With Nick Barnett, Washington Redskins Have a Lot to Gain and Little to Lose

Brad Gagnon NFL National ColumnistAugust 1, 2013

ORCHARD PARK, NY - OCTOBER 09:  Nick Barnett #50 of the Buffalo Bills celebrates as he enters the stadium during pregame introductions against the Philadelphia Eagles at Ralph Wilson Stadium on October 9, 2011 in Orchard Park, New York.  (Photo by Brody Wheeler/Getty Images)
Brody Wheeler/Getty Images

Last week, the Washington Redskins lost talented young linebacker Keenan Robinson for the season. Earlier this offseason, they found out that jack-of-all-trades backup linebacker Rob Jackson would be suspended for the first four weeks of the year.

Before that, steady veteran linebacker Lorenzo Alexander left as a free agent. 

Consider those losses, then throw in the fact that London Fletcher is, like, 63 years old and Brian Orakpo has suffered back-to-back pectoral injuries, and Redskins fans have every reason to be concerned about the state of their linebacking corps.

Some of that stress was certainly relieved on Thursday when Brian Tinsman of Redskins.com announced that the team brought in former All-Pro linebacker Nick Barnett to provide some assistance in the middle. 

Barnett might be 32 years old, but it's strange that he lingered this long on the open market.

Pro Football Focus (subscription required) graded him as the ninth-best 4-3 outside linebacker in the league last year and he recorded a total of 242 tackles while starting all 32 of his games with the Buffalo Bills over the last two years.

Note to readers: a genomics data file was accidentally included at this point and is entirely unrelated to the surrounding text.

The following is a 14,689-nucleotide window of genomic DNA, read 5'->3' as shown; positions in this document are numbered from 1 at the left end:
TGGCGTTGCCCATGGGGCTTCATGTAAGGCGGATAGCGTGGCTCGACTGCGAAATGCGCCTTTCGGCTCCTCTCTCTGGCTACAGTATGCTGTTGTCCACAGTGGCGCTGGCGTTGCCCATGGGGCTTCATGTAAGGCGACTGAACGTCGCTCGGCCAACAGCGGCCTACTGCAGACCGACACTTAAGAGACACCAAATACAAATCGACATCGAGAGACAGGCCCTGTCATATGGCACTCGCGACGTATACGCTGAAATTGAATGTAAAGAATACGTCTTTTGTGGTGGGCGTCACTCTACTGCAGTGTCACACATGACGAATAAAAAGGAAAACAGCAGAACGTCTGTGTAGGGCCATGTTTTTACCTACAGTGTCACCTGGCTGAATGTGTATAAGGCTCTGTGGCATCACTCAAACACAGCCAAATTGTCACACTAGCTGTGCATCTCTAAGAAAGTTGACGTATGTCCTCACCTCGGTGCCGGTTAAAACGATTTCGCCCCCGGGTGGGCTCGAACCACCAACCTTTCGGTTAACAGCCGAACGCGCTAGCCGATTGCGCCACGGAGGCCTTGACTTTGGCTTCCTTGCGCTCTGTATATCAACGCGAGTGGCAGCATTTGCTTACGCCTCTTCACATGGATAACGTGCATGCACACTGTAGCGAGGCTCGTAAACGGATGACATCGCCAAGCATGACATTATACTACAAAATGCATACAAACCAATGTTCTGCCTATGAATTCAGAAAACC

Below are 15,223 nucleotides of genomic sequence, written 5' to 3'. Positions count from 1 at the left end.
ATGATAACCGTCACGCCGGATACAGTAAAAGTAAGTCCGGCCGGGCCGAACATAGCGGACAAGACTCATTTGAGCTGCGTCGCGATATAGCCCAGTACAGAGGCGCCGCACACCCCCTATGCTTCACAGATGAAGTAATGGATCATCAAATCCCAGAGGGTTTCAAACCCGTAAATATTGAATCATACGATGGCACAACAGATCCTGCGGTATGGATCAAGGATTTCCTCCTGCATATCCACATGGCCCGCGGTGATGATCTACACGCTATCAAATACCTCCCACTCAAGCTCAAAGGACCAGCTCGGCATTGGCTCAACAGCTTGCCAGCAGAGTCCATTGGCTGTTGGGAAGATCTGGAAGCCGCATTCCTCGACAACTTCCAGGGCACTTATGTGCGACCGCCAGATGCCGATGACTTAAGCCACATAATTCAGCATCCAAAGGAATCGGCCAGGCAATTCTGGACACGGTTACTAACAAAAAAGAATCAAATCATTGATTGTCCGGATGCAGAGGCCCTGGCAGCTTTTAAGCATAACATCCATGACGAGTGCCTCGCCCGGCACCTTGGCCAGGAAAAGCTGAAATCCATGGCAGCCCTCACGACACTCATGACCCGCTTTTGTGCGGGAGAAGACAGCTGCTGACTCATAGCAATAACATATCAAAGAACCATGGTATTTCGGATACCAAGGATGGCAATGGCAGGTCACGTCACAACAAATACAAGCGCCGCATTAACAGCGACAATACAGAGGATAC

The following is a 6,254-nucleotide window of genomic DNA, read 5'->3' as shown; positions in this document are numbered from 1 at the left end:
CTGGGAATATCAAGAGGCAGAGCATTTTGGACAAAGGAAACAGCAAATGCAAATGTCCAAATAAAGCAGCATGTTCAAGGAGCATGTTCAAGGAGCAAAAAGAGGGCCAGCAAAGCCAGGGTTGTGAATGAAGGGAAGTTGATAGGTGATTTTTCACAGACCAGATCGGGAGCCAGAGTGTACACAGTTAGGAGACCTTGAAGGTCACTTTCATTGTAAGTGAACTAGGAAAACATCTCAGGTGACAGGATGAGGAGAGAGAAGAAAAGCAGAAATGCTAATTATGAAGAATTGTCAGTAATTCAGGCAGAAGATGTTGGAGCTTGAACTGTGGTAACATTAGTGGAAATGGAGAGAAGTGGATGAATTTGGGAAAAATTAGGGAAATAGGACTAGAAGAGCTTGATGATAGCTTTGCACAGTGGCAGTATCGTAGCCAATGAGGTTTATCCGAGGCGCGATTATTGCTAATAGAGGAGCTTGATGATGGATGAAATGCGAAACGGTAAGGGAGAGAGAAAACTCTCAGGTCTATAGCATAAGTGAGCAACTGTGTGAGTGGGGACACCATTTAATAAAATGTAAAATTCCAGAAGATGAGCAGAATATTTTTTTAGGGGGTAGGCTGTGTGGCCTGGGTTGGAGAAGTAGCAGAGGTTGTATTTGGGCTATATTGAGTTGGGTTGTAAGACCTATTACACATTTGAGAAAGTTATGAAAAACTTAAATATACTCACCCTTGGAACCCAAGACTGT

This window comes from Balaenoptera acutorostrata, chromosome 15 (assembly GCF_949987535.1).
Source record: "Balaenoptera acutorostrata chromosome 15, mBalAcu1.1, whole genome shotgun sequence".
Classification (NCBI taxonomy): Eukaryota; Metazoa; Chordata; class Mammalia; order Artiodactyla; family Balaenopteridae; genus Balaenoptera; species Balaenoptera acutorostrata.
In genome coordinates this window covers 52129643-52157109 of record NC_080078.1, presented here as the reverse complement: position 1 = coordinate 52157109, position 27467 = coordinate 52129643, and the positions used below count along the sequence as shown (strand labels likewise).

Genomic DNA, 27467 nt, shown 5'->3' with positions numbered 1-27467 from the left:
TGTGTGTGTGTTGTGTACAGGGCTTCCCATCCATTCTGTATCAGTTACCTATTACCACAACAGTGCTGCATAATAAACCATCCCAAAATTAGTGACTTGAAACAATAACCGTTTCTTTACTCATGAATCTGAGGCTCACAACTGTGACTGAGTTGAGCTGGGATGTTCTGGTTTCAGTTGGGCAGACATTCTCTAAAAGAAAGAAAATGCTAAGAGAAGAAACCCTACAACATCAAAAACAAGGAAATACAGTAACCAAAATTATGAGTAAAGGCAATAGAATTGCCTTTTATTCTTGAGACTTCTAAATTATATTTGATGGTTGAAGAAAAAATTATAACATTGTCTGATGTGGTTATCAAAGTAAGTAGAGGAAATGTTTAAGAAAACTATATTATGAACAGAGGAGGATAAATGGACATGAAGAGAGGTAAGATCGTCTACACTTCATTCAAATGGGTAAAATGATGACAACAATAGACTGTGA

He also spent two years as an inside linebacker in Green Bay. There, he played for now-Redskins linebackers coach Bob Slowik. The system is similar to the one he's used to—the one he excelled at in 2009 with the Packers, when he had four sacks, 105 tackles and received the second-highest PFF grade in the NFL at that position.

Barnett is a solid tackler, but he's also able to get after the quarterback and make plays, which is something Jim Haslett really likes. He had five sacks, three interceptions and four forced fumbles in two years with the Bills, also scoring on a pick-six.

He was released by the Bills officially for failing a physical, which might be a key reason why he received so little interest on the open market.

Speaking with the media on Thursday (via Redskins.com's Brian Tinsman), Barnett admitted that he had his knee cleaned up after the season, but worked out for the Redskins and it appears they were satisfied.

Since his role will probably be limited anyway, the concern regarding potential injury here isn't major.

He might not be a long-term answer, but don't be surprised at all if Barnett winds up playing a fairly important role on the field and in the locker room.